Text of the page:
My Media Center History

My Media Center History

Well, for my second post, I thought I’d give a little bit of background about what I was trying to achieve, when we first started using Media Center.

Prior to using Media Center, like a good number of people, we were using a good old VHS recorder, attached to a Sky Digibox.  This worked well, so long as you remembered to set a scheduled program to view, and the video recorder to record the correct channel at the correct time.  I came across a little device that sat between the video recorder and the digibox (autoview.tv), that noticed when the digibox came out of standby, and this triggered the video recorder to start recording.  It was a very nifty little device, and made life much simpler – however the biggest problem at this point, was keeping track of how much of the tape was already used, so when the video recorder started chewing tapes, we had to find a more agreeable approach. Sky+ was released, however I was wanting to reduce the amount of clutter under our TV, so separate DVD player, Sky+ etc was out.

This was before Windows XP MCE was released, but I managed to find a couple of reviews for Windows Media Center 2002 and 2004, and thought this looked like an excellent alternative, since hard discs are much easier to keep an eye on for an approximate amount of recording space left.  So following a nice bonus from work, I set out on my first media pc setup.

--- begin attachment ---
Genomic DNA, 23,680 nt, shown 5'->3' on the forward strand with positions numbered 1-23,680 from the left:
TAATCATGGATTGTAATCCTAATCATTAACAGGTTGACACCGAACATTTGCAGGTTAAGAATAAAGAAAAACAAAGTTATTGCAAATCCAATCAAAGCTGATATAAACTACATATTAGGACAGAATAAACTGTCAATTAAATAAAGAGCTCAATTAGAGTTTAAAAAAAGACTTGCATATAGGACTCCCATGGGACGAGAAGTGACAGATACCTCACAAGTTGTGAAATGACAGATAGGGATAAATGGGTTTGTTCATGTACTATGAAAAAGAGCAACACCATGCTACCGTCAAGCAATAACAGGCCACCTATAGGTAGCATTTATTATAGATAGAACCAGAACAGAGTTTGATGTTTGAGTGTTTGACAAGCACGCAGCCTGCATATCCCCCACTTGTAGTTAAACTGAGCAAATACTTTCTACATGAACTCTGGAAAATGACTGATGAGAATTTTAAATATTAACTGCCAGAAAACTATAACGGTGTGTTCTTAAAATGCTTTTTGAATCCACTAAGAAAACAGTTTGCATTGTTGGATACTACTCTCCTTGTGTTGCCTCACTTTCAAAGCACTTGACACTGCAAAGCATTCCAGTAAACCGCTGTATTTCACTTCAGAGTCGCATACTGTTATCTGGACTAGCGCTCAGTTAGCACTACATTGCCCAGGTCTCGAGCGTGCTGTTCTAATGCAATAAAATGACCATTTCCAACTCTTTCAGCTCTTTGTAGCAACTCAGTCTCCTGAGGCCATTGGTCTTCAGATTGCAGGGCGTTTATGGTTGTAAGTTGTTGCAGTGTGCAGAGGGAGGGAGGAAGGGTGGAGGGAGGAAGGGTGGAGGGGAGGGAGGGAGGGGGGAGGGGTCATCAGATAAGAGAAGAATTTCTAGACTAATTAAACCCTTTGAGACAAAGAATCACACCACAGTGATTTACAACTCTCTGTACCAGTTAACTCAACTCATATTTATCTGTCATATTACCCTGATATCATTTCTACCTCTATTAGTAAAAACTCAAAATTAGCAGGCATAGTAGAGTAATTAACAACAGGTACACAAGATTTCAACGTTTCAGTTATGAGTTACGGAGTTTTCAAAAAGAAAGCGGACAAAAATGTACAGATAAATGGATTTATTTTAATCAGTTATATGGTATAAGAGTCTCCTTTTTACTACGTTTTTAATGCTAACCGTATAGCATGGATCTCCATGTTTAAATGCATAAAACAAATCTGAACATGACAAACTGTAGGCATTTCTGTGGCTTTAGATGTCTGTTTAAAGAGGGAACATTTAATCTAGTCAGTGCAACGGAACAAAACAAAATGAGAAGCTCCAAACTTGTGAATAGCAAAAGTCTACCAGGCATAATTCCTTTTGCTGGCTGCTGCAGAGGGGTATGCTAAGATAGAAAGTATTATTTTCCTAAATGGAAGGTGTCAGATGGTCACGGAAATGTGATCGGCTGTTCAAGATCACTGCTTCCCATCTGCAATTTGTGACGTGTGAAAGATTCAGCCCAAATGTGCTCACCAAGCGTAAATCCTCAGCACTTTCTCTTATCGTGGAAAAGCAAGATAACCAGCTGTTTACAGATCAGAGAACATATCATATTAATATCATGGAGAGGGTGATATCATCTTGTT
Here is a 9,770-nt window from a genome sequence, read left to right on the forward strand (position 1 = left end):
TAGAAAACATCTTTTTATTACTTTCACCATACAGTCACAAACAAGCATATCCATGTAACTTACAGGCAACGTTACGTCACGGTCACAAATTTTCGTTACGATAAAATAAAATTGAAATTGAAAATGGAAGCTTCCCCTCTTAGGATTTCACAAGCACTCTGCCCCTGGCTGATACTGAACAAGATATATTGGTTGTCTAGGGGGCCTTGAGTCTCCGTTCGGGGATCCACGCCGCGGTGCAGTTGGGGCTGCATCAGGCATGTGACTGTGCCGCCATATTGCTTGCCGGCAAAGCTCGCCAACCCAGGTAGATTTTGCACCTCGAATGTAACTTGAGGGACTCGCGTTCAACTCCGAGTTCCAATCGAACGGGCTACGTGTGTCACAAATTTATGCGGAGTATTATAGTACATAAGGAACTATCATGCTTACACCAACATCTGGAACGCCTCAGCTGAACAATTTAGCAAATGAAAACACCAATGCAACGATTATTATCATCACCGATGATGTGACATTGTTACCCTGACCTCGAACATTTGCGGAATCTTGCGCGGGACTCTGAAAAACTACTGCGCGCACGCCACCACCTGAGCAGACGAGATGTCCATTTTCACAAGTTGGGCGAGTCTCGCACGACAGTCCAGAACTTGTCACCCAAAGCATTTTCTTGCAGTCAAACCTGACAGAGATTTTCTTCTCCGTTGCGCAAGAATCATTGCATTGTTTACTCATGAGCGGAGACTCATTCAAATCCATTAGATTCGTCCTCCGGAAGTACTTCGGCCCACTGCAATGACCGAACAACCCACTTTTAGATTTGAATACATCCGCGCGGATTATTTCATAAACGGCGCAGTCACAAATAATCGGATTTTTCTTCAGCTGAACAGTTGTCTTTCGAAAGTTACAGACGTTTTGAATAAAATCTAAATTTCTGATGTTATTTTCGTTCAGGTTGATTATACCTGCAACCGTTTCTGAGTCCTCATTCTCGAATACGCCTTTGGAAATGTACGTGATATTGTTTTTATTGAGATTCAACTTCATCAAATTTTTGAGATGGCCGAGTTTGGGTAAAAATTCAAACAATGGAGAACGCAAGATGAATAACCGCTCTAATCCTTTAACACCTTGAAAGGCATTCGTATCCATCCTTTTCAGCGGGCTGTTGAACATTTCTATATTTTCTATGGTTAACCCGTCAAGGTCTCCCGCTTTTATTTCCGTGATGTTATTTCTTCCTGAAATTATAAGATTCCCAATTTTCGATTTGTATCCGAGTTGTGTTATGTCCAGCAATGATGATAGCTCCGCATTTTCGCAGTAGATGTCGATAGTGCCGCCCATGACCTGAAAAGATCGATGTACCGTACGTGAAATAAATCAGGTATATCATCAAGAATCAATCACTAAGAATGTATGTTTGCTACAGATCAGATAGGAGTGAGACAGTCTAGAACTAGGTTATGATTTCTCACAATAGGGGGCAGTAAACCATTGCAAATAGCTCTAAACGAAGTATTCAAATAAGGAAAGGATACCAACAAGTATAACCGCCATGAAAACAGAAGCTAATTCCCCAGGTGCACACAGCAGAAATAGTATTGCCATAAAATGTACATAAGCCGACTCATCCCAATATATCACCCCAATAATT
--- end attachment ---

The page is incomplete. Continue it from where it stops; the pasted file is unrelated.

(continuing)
It consisted of an AMD 64 3800+, 2 GB Ram, MSI motherboard, ATI x600SE graphics card, Hauppauge 150MCE and 250Gb hard drive.  Fortunately by this time, XP MCE was released as an OEM product.  Set up was fairly simple, the Sky Digibox would be attached to the 150MCE via an svideo>SCART adaptor, and setup was going well until it came to getting the IRBlasters working correctly with the Sky Digibox remote control.  I just couldn’t get the two communicating well or consistently, as channel changes had problems with double digits, eg 112 would be sent as 12, or sometimes even as 1112.  This resulted in a downward spiral for the WAF.

Doing some more research around, I found a product created by Joseph Heenan, which linked the Sky box via its RF socket, to the USB connector on the HTPC – suddenly all recordings were happening as expected, and things were looking good.  At this time, there were 2 concerns that I wanted to overcome:

1) widescreen recordings and 4:3 recordings were taking place in the same format
2) only 1 tuner was available (a second would be possible with Sky+ or a second Sky box, but we held off)

So, at this point, I continued my searches to improve the setup, looking to get programs recorded directly within media center natively, rather than the analogue>digital conversion that was taking place – this would improve tv picture and sound quality back to the levels that the Sky Digibox gave.

I stumbled across a product released by Digital Everywhere, which when combined with a hardware CAM, would natively decode Sky encrypted channels, and provide the channels as if they were DVB-T channels, which were supported in MC, whereas at the time, DVB-S channels were not possible.  This worked really well and kept us going until Vista was released.

With the release of TV Pack, we finally had nirvana, heterogeneous tuners were usable, DVB-S tuners supported natively and things were looking good…

 

 

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